What Are the Best Ways to Avoid Falling Victim to Phishing?
Whether you’re looking at ransomware attacks, firmware attacks, viruses, or data breaches, all share a common denominator. This is that phishing is often the point of entry.
Phishing is the root cause of approximately 90% of successful cyberattacks. There are a million different scams that attackers can use to get unsuspecting users to visit a malicious website or open a dangerous file attachment.
Why is phishing still such a problem?
Because it continues to evolve along with protections against it. For instance, there was a time when most phishing contained a file attachment that a user had to open to release the malicious code inside.
Network security then evolved to include things like malware detection in email and warnings to users about opening attachments from unknown senders. Employee awareness training drilled the fact that file attachments could unleash viruses and other attacks.
With fewer successful attacks happening because of the protections against malware-laden file attachments, Phishing scammers changed their tactics to use URLs to phishing sites instead.
Users are much less suspect of a link, and an email with a link doesn’t technically contain malware, so it passes many anti-malware email filters.
85% of phishing emails use a link rather than a file attachment.
Some of the typical actions that can happen when a user clicks a phishing link include:
- The site infects the user’s system with ransomware or another type of malware
- User lands on a fake sign-in page designed to steal their login credentials
- User can log into a web server through a phishing form, allowing the scammer to take it over
Just one wrong click on a phishing email can cost a company dearly. For example, the average ransom demand for a ransomware attack was $220,298 as of Q1 2021. This is a 43% increase from the previous quarter.
Because phishing is so pervasive and takes many different forms, it’s important to apply a layered approach when preventing phishing attacks.
Protections to Put in Place to Combat Phishing
Email Spam Filtering
Approximately 1 in every 323 emails a small business receives is malicious. If you reduce the number of phishing scams that make it in front of your employees, you reduce your risk of falling victim to a breach.
Email spam filtering can be done at the mail server level to keep suspicious emails from making their way through to users. This greatly diminishes the risk of them being fooled into clicking on a malware site in the middle of a busy day.
Ongoing User Awareness Training
Employees are an important line of defense when it comes to attackers trying to get into your business network. If they are well trained and understand the signs to look for in phishing emails, they can warn you of attacks and help you avoid a major security incident.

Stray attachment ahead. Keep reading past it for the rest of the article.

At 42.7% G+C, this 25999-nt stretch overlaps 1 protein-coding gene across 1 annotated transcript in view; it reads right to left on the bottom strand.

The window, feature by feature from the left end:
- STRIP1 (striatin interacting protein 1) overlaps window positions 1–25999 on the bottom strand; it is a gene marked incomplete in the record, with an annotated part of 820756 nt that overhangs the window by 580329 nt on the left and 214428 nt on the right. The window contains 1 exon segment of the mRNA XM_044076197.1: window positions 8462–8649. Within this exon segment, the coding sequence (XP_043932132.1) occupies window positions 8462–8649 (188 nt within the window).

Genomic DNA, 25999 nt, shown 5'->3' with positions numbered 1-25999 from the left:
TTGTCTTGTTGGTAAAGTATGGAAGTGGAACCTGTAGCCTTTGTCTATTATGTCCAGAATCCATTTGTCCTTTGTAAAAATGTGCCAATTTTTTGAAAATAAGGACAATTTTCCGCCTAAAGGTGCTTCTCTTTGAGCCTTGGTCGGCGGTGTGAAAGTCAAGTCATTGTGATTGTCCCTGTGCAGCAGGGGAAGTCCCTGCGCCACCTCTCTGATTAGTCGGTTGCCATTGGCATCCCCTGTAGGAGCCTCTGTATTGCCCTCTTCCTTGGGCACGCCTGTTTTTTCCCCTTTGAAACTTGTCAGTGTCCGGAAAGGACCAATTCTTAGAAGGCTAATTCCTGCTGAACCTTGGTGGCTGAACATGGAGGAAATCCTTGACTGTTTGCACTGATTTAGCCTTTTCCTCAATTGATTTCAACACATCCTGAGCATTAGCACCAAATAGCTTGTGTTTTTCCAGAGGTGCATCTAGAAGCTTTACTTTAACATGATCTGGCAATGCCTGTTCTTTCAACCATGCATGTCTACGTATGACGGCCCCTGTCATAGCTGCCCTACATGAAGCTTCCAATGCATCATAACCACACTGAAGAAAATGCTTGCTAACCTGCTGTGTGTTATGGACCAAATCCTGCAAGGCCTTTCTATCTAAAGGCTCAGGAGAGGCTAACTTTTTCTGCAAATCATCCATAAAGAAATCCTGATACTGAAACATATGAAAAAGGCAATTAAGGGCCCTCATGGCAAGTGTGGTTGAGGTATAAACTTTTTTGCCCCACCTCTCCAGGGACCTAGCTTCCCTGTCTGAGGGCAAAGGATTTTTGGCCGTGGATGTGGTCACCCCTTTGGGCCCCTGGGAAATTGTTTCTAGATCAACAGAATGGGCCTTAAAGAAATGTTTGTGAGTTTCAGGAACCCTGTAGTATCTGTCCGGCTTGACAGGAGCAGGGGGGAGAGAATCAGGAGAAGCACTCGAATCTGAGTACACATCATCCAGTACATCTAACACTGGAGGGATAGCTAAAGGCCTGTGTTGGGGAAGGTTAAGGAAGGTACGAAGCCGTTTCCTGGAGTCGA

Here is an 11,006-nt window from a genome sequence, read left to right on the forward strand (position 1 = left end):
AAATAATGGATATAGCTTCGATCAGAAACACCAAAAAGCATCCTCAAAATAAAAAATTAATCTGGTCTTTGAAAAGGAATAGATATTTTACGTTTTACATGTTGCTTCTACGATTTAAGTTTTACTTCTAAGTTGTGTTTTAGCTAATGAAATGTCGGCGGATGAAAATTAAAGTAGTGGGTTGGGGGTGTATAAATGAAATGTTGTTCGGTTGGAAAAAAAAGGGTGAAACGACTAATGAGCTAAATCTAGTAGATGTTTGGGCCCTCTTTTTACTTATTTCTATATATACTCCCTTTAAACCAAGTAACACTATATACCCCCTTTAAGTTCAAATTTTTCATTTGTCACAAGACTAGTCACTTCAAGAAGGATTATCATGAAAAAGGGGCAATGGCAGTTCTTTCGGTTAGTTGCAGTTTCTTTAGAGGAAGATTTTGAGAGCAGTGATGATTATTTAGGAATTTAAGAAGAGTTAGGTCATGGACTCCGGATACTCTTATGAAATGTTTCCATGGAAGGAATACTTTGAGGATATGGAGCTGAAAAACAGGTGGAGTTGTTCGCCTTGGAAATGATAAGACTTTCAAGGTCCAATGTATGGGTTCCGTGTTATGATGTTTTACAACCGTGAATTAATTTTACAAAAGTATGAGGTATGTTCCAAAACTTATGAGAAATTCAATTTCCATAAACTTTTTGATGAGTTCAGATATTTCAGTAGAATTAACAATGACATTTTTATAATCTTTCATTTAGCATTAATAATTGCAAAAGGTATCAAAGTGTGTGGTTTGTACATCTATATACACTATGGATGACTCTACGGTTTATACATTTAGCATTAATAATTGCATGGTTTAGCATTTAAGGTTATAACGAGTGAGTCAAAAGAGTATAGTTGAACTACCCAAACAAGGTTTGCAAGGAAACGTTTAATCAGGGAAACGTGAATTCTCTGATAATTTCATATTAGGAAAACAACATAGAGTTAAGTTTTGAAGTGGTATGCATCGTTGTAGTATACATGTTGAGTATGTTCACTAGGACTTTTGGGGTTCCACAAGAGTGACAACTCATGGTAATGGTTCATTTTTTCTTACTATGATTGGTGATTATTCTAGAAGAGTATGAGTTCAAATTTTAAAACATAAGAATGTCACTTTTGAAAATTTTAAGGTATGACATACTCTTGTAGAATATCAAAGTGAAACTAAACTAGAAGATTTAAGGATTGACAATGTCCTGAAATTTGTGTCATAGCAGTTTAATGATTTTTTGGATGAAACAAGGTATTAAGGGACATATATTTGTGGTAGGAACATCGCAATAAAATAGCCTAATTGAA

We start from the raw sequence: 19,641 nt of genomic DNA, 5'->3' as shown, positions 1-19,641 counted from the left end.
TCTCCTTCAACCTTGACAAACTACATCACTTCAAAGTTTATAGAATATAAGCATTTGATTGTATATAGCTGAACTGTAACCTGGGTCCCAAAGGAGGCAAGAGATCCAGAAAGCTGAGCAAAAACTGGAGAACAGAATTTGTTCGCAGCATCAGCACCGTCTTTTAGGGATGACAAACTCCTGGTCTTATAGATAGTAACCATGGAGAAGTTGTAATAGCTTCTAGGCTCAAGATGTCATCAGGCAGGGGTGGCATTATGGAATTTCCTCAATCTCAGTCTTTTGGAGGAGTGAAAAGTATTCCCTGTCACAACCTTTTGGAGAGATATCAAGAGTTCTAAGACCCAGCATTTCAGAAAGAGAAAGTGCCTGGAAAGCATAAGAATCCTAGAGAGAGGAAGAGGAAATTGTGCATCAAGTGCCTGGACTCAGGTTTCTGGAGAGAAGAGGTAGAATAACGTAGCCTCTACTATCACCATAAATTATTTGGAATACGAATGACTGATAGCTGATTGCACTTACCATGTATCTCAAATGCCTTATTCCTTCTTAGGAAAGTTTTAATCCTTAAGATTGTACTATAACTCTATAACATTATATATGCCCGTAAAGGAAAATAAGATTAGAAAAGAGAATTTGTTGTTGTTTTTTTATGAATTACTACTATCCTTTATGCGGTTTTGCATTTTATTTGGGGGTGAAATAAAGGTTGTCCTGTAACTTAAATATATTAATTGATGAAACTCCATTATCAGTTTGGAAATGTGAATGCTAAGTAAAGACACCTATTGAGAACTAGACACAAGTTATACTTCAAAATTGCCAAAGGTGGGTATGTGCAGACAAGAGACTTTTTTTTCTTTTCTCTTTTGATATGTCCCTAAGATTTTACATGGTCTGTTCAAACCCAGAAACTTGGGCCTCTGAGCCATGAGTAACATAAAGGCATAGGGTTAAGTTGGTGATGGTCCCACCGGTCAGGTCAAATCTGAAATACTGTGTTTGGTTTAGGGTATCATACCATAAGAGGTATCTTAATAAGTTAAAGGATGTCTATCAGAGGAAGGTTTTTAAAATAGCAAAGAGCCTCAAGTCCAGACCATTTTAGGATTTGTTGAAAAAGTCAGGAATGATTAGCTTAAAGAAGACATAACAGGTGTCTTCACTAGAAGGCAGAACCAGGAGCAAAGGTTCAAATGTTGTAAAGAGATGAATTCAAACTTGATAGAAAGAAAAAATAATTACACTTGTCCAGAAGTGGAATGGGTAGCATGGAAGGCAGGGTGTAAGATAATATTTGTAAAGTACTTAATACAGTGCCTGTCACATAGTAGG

But users need to be trained regularly so they are fully aware of the latest scams that attackers are using.
No matter how savvy someone is, there’s always another scam out there that’s just a little cleverer than the last. Ongoing training ensures employees understand what new types of phishing emails to be on alert for.
Some of the basics of phishing awareness include:
- Hover over links without clicking to reveal the true URL.
- Don’t assume the email address in the “From” line is the true sender.
- Visit login forms directly (Microsoft 365, IRS, shipping accounts, etc.) rather than through a link in an email.
- Be very suspicious of unknown senders, especially if something sounds too good to be true (like a big purchase order).
- Phishing isn’t only done by email, it’s become prevalent over social media and text messages too.
To combat the fact that most phishing now uses links rather than file attachments, you should have all your users use a DNS filter on their devices.
DNS filtering checks the URL of a website against a list of known “bad actors” and will block malicious sites, even after a user has clicked the URL.
This can help someone avoid a mistaken click and give them a big warning that the email they just received is a scam and should be reported.
One way to avoid someone using your company’s domain in a phishing scam is to use email authentication on your mail server.
This is a set of protocols that check for authorization from a mail server to send email using your domain. If a scammer is sending an email from their server and trying to trick your employees by using your company domain in the “From” line, email authentication will pick up those messages and block them.
It’s important to keep your network monitored for any threats that may be coming in via phishing. One of the best ways to do this is through a managed services plan that includes antivirus/anti-malware, patch management, and other security safeguards.
Using managed services takes the heavy lifting of IT security off your shoulders and ensures someone is watching your network 24/7 for any threats.
Keep Your Business Safe from Phishing & Other Online Threats
AhelioTech offers multiple protections to keep your Columbus area business safe from phishing and other online threats.
Contact us today for a free quote. Call 614-333-0000 or reach out online.